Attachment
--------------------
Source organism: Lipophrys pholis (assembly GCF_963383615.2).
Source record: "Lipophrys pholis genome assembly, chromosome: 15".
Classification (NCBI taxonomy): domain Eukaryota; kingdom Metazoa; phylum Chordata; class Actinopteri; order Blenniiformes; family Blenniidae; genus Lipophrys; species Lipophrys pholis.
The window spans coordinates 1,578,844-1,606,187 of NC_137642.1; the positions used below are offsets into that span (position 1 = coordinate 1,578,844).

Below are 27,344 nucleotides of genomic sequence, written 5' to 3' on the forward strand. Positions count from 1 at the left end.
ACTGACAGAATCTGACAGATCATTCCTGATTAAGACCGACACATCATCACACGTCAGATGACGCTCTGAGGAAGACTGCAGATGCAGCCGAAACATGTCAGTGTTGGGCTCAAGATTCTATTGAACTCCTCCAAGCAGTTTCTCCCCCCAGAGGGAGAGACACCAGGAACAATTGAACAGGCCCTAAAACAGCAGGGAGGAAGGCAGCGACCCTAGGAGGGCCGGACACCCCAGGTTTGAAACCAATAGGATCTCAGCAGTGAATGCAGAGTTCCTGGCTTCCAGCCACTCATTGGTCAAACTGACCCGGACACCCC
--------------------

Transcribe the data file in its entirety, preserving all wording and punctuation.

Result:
Source organism: Lipophrys pholis (assembly GCF_963383615.2).
Source record: "Lipophrys pholis genome assembly, chromosome: 15".
Classification (NCBI taxonomy): domain Eukaryota; kingdom Metazoa; phylum Chordata; class Actinopteri; order Blenniiformes; family Blenniidae; genus Lipophrys; species Lipophrys pholis.
The window spans coordinates 1,578,844-1,606,187 of NC_137642.1; the positions used below are offsets into that span (position 1 = coordinate 1,578,844).

Below are 27,344 nucleotides of genomic sequence, written 5' to 3' on the forward strand. Positions count from 1 at the left end.
ACTGACAGAATCTGACAGATCATTCCTGATTAAGACCGACACATCATCACACGTCAGATGACGCTCTGAGGAAGACTGCAGATGCAGCCGAAACATGTCAGTGTTGGGCTCAAGATTCTATTGAACTCCTCCAAGCAGTTTCTCCCCCCAGAGGGAGAGACACCAGGAACAATTGAACAGGCCCTAAAACAGCAGGGAGGAAGGCAGCGACCCTAGGAGGGCCGGACACCCCAGGTTTGAAACCAATAGGATCTCAGCAGTGAATGCAGAGTTCCTGGCTTCCAGCCACTCATTGGTCAAACTGACCCGGACACCCC